The first shipment of crude oil from Lokichar in Turkana County left Mombasa Port for China yesterday.
Amid jubilation, President Uhuru Kenyatta flagged off the tanker ferrying 200,000 barrels of oil at about 12.30pm.
The ship, christened Celsius Riga, was escorted by tugs that flashed water around it as the President and other leaders watched and took photos.
Speaking after witnessing the ship sail away, the president said Kenya has now joined the league of oil exporting countries.
He assured counties that they will get a fair share of the oil profits, as production increases.
“Local communities will be the main beneficiaries. We will share oil revenues with counties in a fair and equitable manner,” Uhuru said.
Kenya discovered oil in Turkana in 2012. Yesterday’s export was undertaken as part of the Early Oil Pilot Scheme (EOPS).
Speaking at the same time, Petroleum and Mining Cabinet Secretary John Munyes said his docket is fast-tracking plans to construct an oil pipeline from Lokichar to Lamu.
This is as the country gears up for full oil production by 2023.
“This is a milestone we have achieved. It is a day Kenyans should remember for having joined other oil exporting nations,” Mr Munyes said.
Tullow oil Chief Executive Officer Paul McDade commended President Kenyatta for supporting oil production in Turkana.
Tullow is the Canadian firm that undertook the oil exploration.
“We thank the president for taking a personal interest in oil production in Turkana,” said Mr McDabe. According to the Petroleum ministry, the next exports will be made in Match and September next year.
Petroleum and Mining Chief Administrative Secretary John Mosonik said Kenya’s crude oil is popular in the international market because of its low Sulphur content.
Turkana Deputy Governor Peter Lotethiro who was present at the flagging off ceremony said he brought a big delegation from his county to “escort their oil” at the port.
Mr Lotethiro said since his county hosts the oil fields, residents expected to get a major share of the revenues.
“We have counted all trucks transporting the crude oil from Lokichar to Mombasa and we now expect our fair share of the revenues,” Lotethiro said.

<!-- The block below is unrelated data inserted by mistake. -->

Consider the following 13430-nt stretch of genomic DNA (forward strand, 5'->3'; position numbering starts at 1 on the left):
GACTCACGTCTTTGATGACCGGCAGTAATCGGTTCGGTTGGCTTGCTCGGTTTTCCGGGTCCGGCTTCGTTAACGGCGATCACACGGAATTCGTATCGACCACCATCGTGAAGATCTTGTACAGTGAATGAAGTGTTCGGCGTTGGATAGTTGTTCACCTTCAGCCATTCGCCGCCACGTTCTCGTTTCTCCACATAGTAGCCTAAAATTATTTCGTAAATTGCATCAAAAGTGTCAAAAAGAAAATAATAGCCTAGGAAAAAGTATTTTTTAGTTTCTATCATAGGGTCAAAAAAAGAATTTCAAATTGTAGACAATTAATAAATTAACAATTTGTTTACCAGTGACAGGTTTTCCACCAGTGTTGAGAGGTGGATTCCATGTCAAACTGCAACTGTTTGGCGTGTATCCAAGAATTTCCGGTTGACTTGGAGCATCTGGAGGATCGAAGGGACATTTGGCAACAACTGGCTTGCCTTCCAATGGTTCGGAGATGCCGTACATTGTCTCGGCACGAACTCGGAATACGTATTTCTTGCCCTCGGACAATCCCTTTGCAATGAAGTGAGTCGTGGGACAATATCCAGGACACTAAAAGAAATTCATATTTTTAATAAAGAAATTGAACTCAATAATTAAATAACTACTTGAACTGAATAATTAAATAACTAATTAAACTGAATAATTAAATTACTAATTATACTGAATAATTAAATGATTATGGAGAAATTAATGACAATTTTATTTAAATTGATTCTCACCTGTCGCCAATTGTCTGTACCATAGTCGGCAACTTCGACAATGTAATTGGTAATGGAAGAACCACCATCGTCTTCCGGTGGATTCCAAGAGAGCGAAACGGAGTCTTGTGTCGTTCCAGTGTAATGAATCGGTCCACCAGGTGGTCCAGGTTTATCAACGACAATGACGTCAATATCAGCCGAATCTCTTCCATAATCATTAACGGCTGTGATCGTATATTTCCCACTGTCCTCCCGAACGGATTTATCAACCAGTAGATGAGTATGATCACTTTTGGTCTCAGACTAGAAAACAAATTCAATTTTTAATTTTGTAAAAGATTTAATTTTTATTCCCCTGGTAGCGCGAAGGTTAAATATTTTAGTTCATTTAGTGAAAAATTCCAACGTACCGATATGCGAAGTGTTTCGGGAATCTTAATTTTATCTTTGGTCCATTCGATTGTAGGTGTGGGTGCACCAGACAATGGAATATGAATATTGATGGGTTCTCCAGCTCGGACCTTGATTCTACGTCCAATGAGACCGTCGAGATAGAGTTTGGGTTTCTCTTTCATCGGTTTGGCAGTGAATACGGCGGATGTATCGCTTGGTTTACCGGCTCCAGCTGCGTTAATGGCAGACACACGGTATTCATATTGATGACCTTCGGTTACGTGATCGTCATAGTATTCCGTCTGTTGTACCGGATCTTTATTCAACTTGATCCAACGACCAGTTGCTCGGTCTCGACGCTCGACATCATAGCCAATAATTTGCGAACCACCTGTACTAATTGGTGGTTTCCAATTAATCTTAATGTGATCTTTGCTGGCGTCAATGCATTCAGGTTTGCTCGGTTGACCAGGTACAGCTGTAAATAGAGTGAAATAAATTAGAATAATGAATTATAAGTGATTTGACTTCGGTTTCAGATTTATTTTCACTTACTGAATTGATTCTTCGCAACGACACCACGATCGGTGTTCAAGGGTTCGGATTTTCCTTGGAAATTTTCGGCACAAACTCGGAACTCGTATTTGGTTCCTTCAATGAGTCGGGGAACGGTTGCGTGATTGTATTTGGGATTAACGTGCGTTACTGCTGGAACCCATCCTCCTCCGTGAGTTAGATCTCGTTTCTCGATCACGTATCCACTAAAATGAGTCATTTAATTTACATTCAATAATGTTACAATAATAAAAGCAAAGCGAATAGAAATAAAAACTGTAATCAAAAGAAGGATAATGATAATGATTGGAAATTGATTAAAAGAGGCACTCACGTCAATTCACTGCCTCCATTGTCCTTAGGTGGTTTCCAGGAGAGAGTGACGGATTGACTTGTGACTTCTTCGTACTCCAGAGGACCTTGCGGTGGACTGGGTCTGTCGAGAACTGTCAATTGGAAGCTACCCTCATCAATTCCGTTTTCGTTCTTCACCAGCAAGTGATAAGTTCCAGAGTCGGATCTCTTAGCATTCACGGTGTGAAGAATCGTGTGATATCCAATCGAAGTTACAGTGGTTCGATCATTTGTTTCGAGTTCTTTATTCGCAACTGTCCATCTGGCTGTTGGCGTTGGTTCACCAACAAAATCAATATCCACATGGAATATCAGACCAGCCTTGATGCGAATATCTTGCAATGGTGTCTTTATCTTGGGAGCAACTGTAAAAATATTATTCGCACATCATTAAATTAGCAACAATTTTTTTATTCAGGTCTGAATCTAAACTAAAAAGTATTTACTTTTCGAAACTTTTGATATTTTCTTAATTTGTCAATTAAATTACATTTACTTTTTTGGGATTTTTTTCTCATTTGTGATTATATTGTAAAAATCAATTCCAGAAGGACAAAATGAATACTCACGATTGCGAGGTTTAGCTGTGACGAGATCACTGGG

West Pokot Governor John Lonyangapuo who was also present said residents of his county offered security as the oil was being transported through their roads and also expect a share.
Meanwhile, President Kenyatta saw off 185 seafarers who have been recruited by the Mediterranean Shipping Company (MSC) to work on cruise ships abroad.
The president said yesterday the Government will focus on the blue economy to create jobs for the youth.
He said the seafaring jobs were a product of a partnership with MSC, which will also see Kenya National Shipping Line (KNSL) access 500 seaports in the world.
“Kenya is building its capacity to explore global maritime value chains that will create many jobs,” the president said.
He announced that he was going to Japan to seek support for the establishment of a Free Trade Zone at Dongo Kundu in Mombasa.
“I am going to Japan so that we can start the Dongo Kundu project that will create many jobs,” Uhuru said.
Mombasa Governor Hassan Joho asked the president to meet coast leaders when he returns from Japan to discuss ways of diversifying the coast economy.
Mr Joho said the Standard Gauge Railway (SGR) has brought a lot of opportunities that coast people can be helped to harness.
“I am requesting the president to have a meeting with coast leaders on how to diversify the region’s economy. We need the free trade zone. It will create more employment opportunities than the port of Mombasa,” Joho said.